Recent Developments June 2018
Commission proposes new State aid rules for research
On 6 June 2018, the Commission proposed a new InvestEU Fund and a new Single Market Programme for the EU from 2021 onwards. The InvestEU Programme brings EU budget financing in the form of loans and guarantees under one roof, in order to boost job creation, investment, and innovation. The new Single Market Programme aims to (i) empower and protect consumers, (ii) enable small and medium-sized enterprises to take full advantage of a well-functioning single market, and (iii) promote human, animal and plant health as well as animal welfare. The EU budget for InvestEU Fund is €2 billion while the budget for the Single Market Programme is €4 billion. An important component for achieving the objectives is the modification of the State aid rules. The Commission is proposing an amendment which aims to improve the interplay of those EU funding programmes with national funding programmes. The amendment empowers the Commission to adopt two new categories for the General Block Exemption Regulation ("GBER"). Categories of State aid under the GBER are exempted from the notification obligation and can be implemented without prior Commission authorisation, if they comply with the specific GBER requirements.
GC rejects appeal in Dutch corporate income tax exemption for ports
On 31 May 2018, the General Court ("GC") upheld the Commission decision that declared the exemption in the Dutch Corporate Income Tax Act ("CITA") for six public ports as incompatible State aid. In 2015, the Dutch Parliament adopted a new version of the CITA that required publically owned companies to be subjected to the CITA in the same way as privately owned companies. However, under the new CITA, six public ports in the Netherlands remained exempted from paying corporate income tax. A similar tax exemption was applicable in Belgium, France, and Germany for their publicly owned ports. The GC concluded that the Commission did not violate the principle of equal treatment by deciding that the Dutch tax exemption had to be abolished while the investigations into the Belgium, French, and German tax exemptions were still pending. The Dutch investigation was in a more advanced stage and the other tax exemptions were not similar to the Dutch exemption, which justified the Commission adopting the contested decision first.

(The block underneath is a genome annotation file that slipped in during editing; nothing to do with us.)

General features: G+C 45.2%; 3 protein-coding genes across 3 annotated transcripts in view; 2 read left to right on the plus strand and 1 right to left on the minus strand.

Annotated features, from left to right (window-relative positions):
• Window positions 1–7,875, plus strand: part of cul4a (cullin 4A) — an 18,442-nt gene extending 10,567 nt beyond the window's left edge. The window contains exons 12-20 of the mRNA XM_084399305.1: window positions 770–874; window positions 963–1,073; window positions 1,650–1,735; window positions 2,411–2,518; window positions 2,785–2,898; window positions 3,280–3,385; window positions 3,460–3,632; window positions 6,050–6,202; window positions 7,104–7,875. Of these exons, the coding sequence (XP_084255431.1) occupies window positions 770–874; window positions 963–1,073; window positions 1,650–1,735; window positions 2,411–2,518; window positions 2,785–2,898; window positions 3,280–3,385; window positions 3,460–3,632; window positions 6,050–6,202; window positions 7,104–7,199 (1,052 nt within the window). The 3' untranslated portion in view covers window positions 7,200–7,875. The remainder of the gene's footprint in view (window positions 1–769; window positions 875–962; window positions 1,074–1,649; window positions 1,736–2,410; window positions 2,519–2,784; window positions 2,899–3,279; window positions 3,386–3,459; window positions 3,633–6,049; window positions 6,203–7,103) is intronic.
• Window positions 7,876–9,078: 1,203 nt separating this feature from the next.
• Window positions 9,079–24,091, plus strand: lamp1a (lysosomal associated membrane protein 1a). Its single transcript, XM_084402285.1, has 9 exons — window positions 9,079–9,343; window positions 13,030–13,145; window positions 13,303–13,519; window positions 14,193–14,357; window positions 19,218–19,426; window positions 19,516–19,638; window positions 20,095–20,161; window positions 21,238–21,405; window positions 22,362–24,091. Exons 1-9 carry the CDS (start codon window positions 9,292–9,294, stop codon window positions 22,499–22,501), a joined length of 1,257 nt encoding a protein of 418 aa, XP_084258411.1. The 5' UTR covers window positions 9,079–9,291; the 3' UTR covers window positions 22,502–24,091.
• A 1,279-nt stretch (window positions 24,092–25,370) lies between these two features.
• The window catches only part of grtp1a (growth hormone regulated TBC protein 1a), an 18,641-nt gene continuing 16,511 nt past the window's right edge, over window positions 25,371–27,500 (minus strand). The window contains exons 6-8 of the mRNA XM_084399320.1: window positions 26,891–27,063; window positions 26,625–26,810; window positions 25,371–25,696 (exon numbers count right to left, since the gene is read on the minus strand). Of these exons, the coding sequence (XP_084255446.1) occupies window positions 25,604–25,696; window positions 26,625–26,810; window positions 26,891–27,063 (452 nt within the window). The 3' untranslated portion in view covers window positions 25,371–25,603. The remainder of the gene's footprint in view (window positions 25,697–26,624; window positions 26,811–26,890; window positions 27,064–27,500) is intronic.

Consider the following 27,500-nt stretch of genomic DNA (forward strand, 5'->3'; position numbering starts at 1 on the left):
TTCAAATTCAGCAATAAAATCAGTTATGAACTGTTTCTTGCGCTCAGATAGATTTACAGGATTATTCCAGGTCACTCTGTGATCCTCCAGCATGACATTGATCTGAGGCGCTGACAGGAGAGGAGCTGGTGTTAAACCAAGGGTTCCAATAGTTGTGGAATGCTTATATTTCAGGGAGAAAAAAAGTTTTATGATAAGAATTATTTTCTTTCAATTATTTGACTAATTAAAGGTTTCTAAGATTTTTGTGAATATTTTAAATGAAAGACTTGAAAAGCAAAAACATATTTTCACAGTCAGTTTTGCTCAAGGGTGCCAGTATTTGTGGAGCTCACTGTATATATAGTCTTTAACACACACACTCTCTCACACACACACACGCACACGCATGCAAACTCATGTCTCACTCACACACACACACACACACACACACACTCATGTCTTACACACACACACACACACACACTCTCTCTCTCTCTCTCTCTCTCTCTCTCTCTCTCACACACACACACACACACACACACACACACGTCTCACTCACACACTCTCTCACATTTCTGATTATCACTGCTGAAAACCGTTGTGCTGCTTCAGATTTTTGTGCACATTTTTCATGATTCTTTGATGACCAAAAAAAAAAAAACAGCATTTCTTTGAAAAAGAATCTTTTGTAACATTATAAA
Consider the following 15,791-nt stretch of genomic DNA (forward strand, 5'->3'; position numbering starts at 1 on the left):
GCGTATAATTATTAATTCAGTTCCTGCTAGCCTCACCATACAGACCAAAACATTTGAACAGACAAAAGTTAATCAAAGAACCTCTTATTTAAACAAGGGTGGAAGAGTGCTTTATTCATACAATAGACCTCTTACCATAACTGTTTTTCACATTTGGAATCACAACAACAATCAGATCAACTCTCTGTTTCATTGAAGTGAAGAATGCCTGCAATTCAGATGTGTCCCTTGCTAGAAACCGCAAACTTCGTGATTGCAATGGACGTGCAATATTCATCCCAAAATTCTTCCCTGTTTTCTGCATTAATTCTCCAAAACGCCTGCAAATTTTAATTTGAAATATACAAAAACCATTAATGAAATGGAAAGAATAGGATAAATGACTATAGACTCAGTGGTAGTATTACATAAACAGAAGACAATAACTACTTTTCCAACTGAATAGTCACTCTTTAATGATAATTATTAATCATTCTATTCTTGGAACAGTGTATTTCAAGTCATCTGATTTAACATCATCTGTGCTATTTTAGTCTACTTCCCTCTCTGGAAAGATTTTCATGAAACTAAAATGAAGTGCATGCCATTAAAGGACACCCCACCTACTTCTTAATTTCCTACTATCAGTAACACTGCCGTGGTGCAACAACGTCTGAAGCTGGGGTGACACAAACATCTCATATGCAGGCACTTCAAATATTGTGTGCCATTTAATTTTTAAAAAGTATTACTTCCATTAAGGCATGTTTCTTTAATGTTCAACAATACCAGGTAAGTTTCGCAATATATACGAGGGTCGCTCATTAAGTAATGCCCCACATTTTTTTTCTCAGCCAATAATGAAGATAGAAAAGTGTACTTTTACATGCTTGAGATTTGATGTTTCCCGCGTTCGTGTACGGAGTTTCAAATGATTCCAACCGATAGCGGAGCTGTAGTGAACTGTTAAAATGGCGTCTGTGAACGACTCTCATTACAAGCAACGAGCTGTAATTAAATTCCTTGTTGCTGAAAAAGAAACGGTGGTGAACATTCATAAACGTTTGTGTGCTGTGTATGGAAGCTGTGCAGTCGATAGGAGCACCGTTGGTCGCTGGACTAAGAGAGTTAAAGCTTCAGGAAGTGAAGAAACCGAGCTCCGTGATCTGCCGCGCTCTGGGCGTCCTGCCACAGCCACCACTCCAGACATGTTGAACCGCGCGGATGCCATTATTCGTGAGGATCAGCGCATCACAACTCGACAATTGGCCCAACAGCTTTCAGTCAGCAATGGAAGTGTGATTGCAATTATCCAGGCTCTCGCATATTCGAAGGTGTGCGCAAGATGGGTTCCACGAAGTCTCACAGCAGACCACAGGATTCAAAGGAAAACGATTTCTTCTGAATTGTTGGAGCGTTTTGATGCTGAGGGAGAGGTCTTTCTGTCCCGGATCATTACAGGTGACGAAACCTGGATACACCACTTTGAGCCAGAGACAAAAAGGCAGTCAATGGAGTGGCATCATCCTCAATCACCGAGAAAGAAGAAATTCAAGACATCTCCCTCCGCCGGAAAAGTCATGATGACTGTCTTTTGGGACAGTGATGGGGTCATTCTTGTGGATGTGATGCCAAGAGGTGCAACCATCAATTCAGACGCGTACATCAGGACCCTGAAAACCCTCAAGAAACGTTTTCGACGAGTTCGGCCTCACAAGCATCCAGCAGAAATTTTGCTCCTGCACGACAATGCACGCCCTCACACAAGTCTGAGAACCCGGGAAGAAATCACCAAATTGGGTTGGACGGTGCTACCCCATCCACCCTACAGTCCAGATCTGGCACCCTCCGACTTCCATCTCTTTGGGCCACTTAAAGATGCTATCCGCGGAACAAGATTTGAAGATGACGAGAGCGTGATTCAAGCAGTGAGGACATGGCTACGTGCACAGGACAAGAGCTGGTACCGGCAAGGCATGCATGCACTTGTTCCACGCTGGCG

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Freedom of Establishment and Tax Sovereignty
On 31 May 2018, the CJEU answered the preliminary question of a German court about the compatibility of a German tax measure with the freedom of establishment. The case emanates from guarantees provided by Hornbach-Baumarkt AG, free of charge, to the benefit of two of its foreign EU subsidiaries. The German tax authority took the view that the guarantees would normally be provided for remuneration, and that therefore the taxable income of Hornbach-Baumarkt AG had to be increased. Hornbach appealed, arguing that the provision at issue only applied in relation to foreign subsidiaries and not in relation to national subsidiaries. The CJEU ruled that a difference in the tax treatment of taxpayers, based on the place where the companies have their registered office, is liable to constitute a restriction of freedom of establishment. Such a hindrance can however be justified if there is an overriding public interest recognised by EU law. In this context, the CJEU ruled that the national legislation at issue is appropriate to pursue the objective of maintaining the balanced allocation of the power to tax between the Member States (a justification derived from the principle of territoriality, also known as tax sovereignty). Further, the CJEU ruled that the national legislation at issue does not go beyond what is necessary to achieve the objective which it pursues, provided that the authorities responsible for the enforcement of that legislation afford the resident taxpayer the opportunity to prove that the guarantee terms were agreed on for commercial reasons which could result from its status as a shareholder in the non-resident company.